The Baltic Times
Monika Hanley, RIGA
July 10, 2008
Riga was packed as tens of thousands made their way to Mezaparks to attend the opening concert of the 24th Song and 14th Dance Festival on July 6. The number is expected to increase even further as the week”s events move toward the climactic closing concert on July 12.
Streets in the city center were devoid of traffic, as it was diverted to side streets for the sevenhour parade of Song and Dance Festival participants. Tourists who weren”t expecting such a major event were surprised. Takako Hashimoto from Japan expressed her enthusiasm, saying “It is so wonderful how the president stands and waves to everyone for so long. There are so many people here and everyone is singing and looks so happy.”
However, not all aspects of the festival were positive. The transportation system was under great strain on as thousands of performers and audience members made their way back to the center. Trams lined up outside the park around 1 a.m. After the first trams left, three trams came about every two minutes. Despite the efficiency of the transportation, the hordes of people still complained and continued to squeeze into already overcrowded trams.
“I think I broke my toe,” said a choir member on the number 11 tram. “This is so stupid. Why don”t they have limits on how many can be in one tram? It”s unsafe!”
Over 100 performers needed medical assistance as allday rehearsals took their toll. Three were hospitalized.
According to Medicine Center Director Martins Sics, there was much talk about access to ambulances and first aid. “I have to say that first aid will be available to those in Riga, because since the beginning of the festival, there have only been 11 instances of festival participants needing extra medical care, but over 2,500 calls were answered in the Riga area over the weekend, made by locals.”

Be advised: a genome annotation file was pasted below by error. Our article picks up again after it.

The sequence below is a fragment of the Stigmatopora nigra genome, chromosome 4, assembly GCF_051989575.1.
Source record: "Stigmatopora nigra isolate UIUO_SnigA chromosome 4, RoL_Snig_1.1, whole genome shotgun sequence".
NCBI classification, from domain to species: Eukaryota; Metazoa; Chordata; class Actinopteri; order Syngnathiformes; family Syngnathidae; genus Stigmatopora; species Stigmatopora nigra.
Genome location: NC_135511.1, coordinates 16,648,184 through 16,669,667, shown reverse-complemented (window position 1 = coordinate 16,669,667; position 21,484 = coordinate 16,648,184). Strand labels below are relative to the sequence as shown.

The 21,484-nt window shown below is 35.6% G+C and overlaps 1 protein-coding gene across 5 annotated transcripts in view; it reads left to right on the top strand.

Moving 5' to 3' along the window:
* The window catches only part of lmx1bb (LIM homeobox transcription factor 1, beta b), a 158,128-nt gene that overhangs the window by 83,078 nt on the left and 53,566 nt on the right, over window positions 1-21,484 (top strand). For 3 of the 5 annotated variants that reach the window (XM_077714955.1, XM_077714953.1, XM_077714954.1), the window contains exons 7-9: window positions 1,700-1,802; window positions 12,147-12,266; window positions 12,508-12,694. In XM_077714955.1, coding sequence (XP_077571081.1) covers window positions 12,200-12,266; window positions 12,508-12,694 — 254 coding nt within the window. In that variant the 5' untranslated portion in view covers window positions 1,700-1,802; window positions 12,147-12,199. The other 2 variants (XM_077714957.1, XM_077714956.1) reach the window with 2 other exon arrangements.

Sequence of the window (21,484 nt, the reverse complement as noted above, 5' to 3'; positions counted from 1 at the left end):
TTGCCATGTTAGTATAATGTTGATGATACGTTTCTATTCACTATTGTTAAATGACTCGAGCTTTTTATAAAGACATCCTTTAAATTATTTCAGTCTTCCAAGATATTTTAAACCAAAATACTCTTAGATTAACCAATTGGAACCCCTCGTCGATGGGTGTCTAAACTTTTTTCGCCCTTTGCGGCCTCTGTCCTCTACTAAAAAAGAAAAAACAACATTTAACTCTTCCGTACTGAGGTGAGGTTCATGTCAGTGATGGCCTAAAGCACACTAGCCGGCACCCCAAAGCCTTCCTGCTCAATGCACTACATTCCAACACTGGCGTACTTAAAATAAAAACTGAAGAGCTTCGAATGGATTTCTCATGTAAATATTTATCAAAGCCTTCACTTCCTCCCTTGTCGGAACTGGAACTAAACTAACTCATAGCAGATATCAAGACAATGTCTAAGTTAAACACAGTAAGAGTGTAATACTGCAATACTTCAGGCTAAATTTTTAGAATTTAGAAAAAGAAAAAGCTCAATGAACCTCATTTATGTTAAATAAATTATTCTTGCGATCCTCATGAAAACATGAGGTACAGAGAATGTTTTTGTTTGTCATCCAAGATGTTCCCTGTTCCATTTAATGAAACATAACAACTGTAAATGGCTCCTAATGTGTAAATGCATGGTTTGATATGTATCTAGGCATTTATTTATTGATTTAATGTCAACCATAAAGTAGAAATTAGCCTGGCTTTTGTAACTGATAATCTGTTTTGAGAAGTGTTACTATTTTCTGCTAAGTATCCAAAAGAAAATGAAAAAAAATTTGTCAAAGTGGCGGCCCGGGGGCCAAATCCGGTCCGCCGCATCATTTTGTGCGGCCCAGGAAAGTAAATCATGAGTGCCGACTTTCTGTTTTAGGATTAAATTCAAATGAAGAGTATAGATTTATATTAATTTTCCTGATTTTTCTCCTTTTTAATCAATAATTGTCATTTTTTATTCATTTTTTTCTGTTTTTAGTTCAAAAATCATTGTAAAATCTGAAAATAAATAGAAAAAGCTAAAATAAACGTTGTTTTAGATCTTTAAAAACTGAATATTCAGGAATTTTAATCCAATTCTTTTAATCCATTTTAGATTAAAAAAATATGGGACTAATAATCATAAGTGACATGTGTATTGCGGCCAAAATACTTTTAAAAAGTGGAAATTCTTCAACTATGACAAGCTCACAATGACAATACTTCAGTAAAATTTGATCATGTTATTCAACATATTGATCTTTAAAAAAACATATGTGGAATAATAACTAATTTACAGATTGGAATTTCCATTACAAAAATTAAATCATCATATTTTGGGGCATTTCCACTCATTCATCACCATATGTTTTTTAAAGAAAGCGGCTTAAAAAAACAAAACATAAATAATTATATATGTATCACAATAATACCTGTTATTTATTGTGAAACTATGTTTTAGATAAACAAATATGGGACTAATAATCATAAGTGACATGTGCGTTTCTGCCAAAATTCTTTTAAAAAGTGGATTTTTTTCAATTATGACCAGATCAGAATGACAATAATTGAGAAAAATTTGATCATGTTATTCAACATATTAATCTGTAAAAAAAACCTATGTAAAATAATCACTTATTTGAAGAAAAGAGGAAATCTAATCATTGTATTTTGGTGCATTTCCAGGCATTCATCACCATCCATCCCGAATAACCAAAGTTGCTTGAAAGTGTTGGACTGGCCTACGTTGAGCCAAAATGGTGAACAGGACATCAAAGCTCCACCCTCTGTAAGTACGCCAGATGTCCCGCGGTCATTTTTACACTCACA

In years past, the availability of medical services was a concern as well, particularly in the hot summer months, which have prompted festival coordinators to move the times of the concerts up in order to avoid overheating and fainting problems.
Sics added that during the time of the Song and Dance Festival, over 100 extra medical personnel will be onhand to help.
Medical and traffic problems weren”t the only incidents as skirmishes and hooliganism arose amongst concertgoers. Police received word that several windows in a Riga”s high school had been broken. Police attribute the vandalism to minors.
Despite all this, Latvians and visitors alike will be treated to over 35,000 dancers, singers and musicians over the course of the week.
Diana Civle, representative of the Department of Culture said, “When planning and implementing cultural events in Riga, we think far ahead, and longterm investment in the future is particularly important. We perceive Riga as a potential candidate for the title of European cultural capital.”
Already the festival has gained foreign interest far beyond the expatriate community, and people from all over the world are coming to Riga in droves. Finnish President Tarja Halonen visited Latvia on a diplomatic visit and was presented with the Three Star order of third class, in thanks for his contribution to Latvia.
The festival comes on the 90th anniversary of the Baltic states” independence.